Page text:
The Mountain Laurel
The Journal of Mountain Life

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from the
Heart of the Blue Ridge

Hillsville, Virginia - Small Town Tradition

By Anthony Surratt © 1984

Issue: January, 1984

(Editor’s Note: This article was submitted by Mr. Surratt who is a junior at Carroll County High School. Through his eyes, we can see Hillsville, Virginia as a resident and a proud one at that.)

Driving through the streets of this small town, one will notice such things as nicely kept lawns, elderly citizens sitting on the steps of the court house talking of the weeks events, and most importantly, the unmistakably friendly atmosphere surrounding the town and its citizens.

This town, typical of the image of other mid-Atlantic and southern towns of its size, is Hillsville, Virginia. Nestled in the Blue Ridge Mountains, Hillsville is the home to around 2,000 people.

Starting on the town’s North Main Street traveling south, Hillsville’s visitors will notice on the left the new Carroll County Public Library. The county’s first and only public library, it was started in mid-summer, finished in late fall, and opened in December 1982.

Two blocks further down Main Street on the right is Hillsville Intermediate School. Built in the early 1920’s, the school was the home of Hillsville High until 1969 when Carroll County High School was built. The school has an enrollment of nearly 650 students in grades 5 through 9.

Driving one more block down the street, one will see in front of them, as the street widens, the town’s line of buildings. One of these buildings is the Hillsville Diner. Resembling a street car, the diner was first opened in 1936. The present owners have operated it since 1966.

A block past the diner, set slightly off the road behind several large evergreen trees is the Carroll County Court House. Most famous as the sight of the 1912 shoot-out of the Sidna Allen gang in which five people were killed, the court house has recently been named a landmark, protecting it from demolition, a problem which claims some of the south’s most beautiful buildings. Beside the court house is the five-story, Roman style Carter Building which houses some of the county’s administrators. Next, there are the town hall and the post office, both buildings that have an antique look that tells the visitor that he is definitely in a town that protects its heritage by protecting its architecture.

While traveling south along Main Street, an attraction almost impossible to miss is the faces of the people walking through the town - faces that tell the visitor that he is as much a part of the town’s heritage as the life-long citizen himself.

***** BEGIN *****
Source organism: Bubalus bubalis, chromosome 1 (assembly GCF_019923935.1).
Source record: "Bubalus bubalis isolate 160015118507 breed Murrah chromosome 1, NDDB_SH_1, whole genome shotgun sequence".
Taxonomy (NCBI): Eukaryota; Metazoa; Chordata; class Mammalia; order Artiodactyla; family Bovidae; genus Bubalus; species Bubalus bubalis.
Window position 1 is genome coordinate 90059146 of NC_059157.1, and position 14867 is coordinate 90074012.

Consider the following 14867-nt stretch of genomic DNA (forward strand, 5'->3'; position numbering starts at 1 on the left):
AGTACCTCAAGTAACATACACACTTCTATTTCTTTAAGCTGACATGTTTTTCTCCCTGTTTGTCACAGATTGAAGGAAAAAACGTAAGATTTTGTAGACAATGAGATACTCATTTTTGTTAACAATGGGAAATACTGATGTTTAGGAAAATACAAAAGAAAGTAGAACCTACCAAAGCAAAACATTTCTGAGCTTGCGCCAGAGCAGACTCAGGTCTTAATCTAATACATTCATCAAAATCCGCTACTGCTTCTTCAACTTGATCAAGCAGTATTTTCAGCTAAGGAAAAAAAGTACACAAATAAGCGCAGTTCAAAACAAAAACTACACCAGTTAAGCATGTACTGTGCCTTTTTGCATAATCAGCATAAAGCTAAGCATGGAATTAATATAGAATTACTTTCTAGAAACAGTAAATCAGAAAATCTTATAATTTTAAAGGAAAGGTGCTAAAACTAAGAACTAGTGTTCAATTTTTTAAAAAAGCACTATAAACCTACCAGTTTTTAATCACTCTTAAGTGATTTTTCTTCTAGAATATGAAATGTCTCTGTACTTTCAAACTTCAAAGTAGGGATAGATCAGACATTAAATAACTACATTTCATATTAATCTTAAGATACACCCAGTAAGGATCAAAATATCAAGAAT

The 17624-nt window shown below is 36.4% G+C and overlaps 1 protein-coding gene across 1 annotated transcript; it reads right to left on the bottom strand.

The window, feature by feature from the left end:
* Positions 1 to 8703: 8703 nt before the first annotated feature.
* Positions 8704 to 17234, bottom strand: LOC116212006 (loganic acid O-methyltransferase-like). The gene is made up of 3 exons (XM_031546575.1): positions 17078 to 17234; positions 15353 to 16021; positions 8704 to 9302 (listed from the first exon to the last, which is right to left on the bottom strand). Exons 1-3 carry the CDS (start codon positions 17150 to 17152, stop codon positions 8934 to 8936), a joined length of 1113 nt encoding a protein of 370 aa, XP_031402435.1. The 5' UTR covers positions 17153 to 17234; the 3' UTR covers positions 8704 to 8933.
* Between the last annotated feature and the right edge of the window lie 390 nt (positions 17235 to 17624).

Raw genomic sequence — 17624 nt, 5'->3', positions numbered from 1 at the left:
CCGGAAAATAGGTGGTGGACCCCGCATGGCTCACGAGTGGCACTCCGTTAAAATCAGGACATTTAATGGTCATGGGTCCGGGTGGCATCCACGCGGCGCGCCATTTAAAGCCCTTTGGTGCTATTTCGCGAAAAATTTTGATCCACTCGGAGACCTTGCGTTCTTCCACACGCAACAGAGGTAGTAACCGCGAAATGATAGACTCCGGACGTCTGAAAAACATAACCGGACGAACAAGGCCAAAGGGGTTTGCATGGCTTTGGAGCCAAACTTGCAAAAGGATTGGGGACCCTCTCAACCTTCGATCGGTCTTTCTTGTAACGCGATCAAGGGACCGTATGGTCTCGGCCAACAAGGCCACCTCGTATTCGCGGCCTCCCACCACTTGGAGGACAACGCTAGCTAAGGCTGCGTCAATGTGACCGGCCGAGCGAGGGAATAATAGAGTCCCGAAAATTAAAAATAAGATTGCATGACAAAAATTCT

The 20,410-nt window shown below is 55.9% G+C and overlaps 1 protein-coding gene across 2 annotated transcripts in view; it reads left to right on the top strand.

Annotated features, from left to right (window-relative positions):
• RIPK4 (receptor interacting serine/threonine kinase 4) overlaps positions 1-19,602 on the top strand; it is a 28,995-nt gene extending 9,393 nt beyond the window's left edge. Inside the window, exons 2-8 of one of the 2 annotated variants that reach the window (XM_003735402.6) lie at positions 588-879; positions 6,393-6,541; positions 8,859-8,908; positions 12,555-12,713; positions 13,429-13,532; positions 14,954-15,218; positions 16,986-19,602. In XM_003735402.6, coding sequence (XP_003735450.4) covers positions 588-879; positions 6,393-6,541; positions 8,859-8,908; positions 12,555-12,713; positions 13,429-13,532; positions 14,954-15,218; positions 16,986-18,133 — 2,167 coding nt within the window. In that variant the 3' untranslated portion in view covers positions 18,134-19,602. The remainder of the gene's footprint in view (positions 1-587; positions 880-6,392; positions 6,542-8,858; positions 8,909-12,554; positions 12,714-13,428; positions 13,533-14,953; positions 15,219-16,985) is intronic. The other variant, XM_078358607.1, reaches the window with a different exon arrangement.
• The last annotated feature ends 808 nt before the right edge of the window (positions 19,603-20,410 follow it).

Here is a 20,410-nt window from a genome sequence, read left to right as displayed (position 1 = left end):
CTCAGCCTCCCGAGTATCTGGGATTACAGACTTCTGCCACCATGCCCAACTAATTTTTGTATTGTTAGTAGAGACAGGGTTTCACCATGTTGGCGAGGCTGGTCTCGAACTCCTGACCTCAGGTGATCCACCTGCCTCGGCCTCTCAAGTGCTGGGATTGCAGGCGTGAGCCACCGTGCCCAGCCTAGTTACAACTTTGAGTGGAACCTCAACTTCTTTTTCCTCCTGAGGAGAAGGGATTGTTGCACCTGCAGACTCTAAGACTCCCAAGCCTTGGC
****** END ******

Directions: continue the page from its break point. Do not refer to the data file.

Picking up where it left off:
Down the street, past the town’s only movie theater, several variety and clothing stores and fast food restaurant is one of Hillsville’s two stop lights. The particular stop light is set up at the intersection of US 52 (Main Street) and 58.

Turning left at the light, the visitor is lead past two car dealerships, several gas stations, the town’s new Food Lion store, and two of Hillsville’s four motels, bringing up the second traffic light. Straight ahead on the left is Carroll County High School, home of over 1,000 students who proudly call themselves “Cavaliers”.

Back at the first light, a right turn leads down west Grayson Street. Past a row of houses is Hillsville’s VFW building which, along with several vacant lots adjacent to the building is the location of the annual Labor Day Weekend Flea Market and Gun Show. During the three day event, more than 60,000 people pour into the area surrounding the building causing the street to resemble a metropolis rather than a small town.

Further along west Grayson Street past the VFW is Hillsville’s only shopping plaza, Hickory Hill Shopping Center. The center houses a Maxway variety store, Lowes Food Store, a Revco Drug and several other stores.

Finally, straight ahead at the first light leads down South Main, revealing no ancient buildings, no gas stations and stores, just houses lining both sides of the street. The typical Hillsville home is not extravagant nor is it a mere shelter. Each home reveals something of each resident in the way it is furnished, in the way the welcome mat is carefully placed at the front door. It shows the pride each resident possesses because he or she lives in a small town that respects its heritage and its citizens.

As the tour of this “typical small town” concluded, each visitor leaves with a pleasant feeling inside - a feeling of comfort that one aspect of American heritage is kept alive - in the small town.